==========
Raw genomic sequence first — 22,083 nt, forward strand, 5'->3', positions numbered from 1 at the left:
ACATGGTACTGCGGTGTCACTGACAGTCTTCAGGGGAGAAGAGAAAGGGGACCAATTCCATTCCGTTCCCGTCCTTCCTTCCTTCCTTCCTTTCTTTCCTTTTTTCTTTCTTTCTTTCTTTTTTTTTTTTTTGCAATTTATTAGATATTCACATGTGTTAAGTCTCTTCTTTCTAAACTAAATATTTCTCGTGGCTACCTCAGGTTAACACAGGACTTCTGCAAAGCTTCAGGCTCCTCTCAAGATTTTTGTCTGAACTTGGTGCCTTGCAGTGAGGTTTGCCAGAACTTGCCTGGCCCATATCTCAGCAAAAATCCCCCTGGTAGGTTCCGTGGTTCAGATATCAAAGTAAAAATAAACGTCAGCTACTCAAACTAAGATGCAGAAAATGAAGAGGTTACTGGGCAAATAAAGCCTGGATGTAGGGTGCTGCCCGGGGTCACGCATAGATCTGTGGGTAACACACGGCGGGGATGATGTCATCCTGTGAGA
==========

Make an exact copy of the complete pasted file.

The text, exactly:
Raw genomic sequence first — 22,083 nt, forward strand, 5'->3', positions numbered from 1 at the left:
ACATGGTACTGCGGTGTCACTGACAGTCTTCAGGGGAGAAGAGAAAGGGGACCAATTCCATTCCGTTCCCGTCCTTCCTTCCTTCCTTCCTTTCTTTCCTTTTTTCTTTCTTTCTTTCTTTTTTTTTTTTTTGCAATTTATTAGATATTCACATGTGTTAAGTCTCTTCTTTCTAAACTAAATATTTCTCGTGGCTACCTCAGGTTAACACAGGACTTCTGCAAAGCTTCAGGCTCCTCTCAAGATTTTTGTCTGAACTTGGTGCCTTGCAGTGAGGTTTGCCAGAACTTGCCTGGCCCATATCTCAGCAAAAATCCCCCTGGTAGGTTCCGTGGTTCAGATATCAAAGTAAAAATAAACGTCAGCTACTCAAACTAAGATGCAGAAAATGAAGAGGTTACTGGGCAAATAAAGCCTGGATGTAGGGTGCTGCCCGGGGTCACGCATAGATCTGTGGGTAACACACGGCGGGGATGATGTCATCCTGTGAGA